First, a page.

A joint team of researchers and experts from the University of Melbourne and global EdTech leaders SMART Technologies is looking at how classroom technology can play a critical role in ensuring that students with neurodiversity have access to inclusive learning experiences.
Dr Matthew Harrison, a senior lecturer in inclusive education and lead researcher in neurodiversity at the Melbourne Graduate School of Education, is spearheading the project. With three commissioners recommending the phasing out of special schools by 2051, and no new enrolments from 2032, he says it’s a highly contentious issue and now is an overdue time to be undertaking a study.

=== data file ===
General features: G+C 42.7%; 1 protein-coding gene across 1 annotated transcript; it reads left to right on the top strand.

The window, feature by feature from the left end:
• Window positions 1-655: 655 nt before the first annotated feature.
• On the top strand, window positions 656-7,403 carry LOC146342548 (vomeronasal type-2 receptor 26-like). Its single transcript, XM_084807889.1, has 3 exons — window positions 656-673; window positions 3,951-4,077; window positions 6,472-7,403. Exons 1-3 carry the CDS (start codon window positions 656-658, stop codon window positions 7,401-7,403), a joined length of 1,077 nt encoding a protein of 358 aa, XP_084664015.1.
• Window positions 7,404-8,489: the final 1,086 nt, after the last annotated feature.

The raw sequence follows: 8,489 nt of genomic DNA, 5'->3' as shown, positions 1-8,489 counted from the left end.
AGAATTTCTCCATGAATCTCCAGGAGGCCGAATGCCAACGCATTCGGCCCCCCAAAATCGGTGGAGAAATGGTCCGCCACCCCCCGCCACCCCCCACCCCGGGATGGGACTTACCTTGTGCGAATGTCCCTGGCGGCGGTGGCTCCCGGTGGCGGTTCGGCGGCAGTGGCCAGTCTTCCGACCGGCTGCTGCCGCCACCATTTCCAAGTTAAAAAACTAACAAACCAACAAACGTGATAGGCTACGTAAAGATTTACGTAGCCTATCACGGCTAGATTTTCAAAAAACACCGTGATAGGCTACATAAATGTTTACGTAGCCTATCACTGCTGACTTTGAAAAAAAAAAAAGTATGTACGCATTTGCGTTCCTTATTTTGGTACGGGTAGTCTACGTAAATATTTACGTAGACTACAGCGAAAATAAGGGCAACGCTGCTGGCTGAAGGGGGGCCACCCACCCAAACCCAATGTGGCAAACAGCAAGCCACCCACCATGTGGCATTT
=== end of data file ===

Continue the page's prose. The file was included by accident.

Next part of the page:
“We believe that it has long been needed in terms of the knowledge for all teachers to know how to work with children with disability and neurological differences,” Harrison tells EducationHQ.
Jeff Lowe, chief commercial officer at SMART Technologies, says the end goal is to get real insights as to how teachers and students can make the most of technology in classrooms, and to remove any barriers so that everyone has access to learning.
“We focus on building connections that matter for schools, students, and teachers – and it’s so important that inclusive learning environments are at the heart of that,” he says.